(NEW YORK) — Rep. John Conyers, D-Mich., was accused of sexual misconduct by a second woman earlier this year, as he faces a new ethics investigation after denying a separate report that alleges he sexually harassed a female aide, leading to a reported five-figure payout funded by taxpayers.
“The committee is aware of public allegations that Representative John Conyers, Jr. may have engaged in sexual harassment of members of his staff, discriminated against certain staff on the basis of age, and used official resources for impermissible personal purposes,” Reps. Susan Brooks, R-Ind., and Ted Deutch, D-Fla., the chair and ranking member of the House Ethics Committee, announced today. “The committee … has begun an investigation and will gather additional information regarding these allegations.” Conyers is already under investigation by the ethics committee for a separate matter pertaining to his former chief of staff.
Conyers, the longest-serving current member in the House of Representatives, said in a statement that he “expressly and vehemently” denies the allegations, which were first reported by Buzzfeed.
On Monday, BuzzFeed published a report that said Conyers’ office paid a female aide more than $27,000 as part of a confidentiality agreement to settle a complaint.
In his statement, Conyers, 88, said that his office “resolved the allegations,” though with an “express denial of liability, in order to save all involved from the rigors of protracted litigation.”
“The resolution was not for millions of dollars, but rather for an amount that equated to a reasonable severance payment,” Conyers said.
A second woman accused Conyers of sexual misconduct, outlined in court documents whose details were first published Tuesday by BuzzFeed.
Conyers’ longtime scheduler filed a complaint in federal court earlier this year alleging “sexual advances in the form of inappropriate comments and touches” that were so frequent “that they created a hostile work environment.” She says in the filings, which were obtained by ABC News, that she’s known Conyers since 2006 and began working as a scheduler in 2015. The woman alleges the repeated harassment led her to suffer “insomnia, anxiety, depression and chest pains.” She eventually requested sick leave in 2016, but when she wouldn’t provide medical documents explaining the reason for her sick leave, her position was terminated. The woman says in the filings she didn’t want to provide the documents because of an “atmosphere of mistrust.”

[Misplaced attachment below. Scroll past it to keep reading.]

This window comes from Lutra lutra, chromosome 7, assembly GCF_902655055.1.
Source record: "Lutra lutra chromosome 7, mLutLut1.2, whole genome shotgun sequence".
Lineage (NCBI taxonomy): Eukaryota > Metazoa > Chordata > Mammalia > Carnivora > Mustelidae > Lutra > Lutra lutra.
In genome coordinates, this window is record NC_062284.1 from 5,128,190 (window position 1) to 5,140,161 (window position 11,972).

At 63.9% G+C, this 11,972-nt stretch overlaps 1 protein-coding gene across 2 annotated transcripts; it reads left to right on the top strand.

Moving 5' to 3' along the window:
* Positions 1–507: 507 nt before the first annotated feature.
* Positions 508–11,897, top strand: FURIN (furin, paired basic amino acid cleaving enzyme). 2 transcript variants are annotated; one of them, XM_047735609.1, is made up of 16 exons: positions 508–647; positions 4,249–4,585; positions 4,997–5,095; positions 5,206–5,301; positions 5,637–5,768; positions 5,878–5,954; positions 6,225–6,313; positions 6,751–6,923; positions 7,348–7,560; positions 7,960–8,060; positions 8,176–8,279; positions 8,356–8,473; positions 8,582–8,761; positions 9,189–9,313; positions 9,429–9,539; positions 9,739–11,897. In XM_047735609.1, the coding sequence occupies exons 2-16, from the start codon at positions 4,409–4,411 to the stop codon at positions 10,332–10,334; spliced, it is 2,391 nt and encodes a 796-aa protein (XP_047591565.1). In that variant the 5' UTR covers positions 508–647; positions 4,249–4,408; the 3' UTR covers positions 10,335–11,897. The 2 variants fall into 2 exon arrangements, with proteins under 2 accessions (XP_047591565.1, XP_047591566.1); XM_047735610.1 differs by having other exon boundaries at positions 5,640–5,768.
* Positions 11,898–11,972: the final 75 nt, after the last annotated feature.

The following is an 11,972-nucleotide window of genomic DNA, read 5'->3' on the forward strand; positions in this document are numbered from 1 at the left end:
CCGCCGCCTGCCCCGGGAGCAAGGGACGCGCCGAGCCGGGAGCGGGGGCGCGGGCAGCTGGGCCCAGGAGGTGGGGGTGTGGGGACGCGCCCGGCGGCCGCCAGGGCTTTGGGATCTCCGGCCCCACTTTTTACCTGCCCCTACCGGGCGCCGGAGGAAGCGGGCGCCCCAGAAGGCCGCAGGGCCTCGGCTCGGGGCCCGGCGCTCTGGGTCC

In the filings, the woman asked the court to keep the complaint under seal to protect her privacy. The judge rejected that request, and then the woman dropped the case.
Asked for comment on the scheduler’s complaint, Conyers’ spokesperson told ABC News: “[The former staffer] voluntarily decided to drop her case.”
Prior to the ethics committee’s announcement, several Democrats demanded an investigation, including House Minority Leader Nancy Pelosi, D-Calif., Reps. Zoe Lofgren, D-Calif., and Jerrold Nadler, D-N.Y. — two of Conyers’ colleagues on the House Judiciary Committee — as well as Rep. Jackie Speier, D-Calif.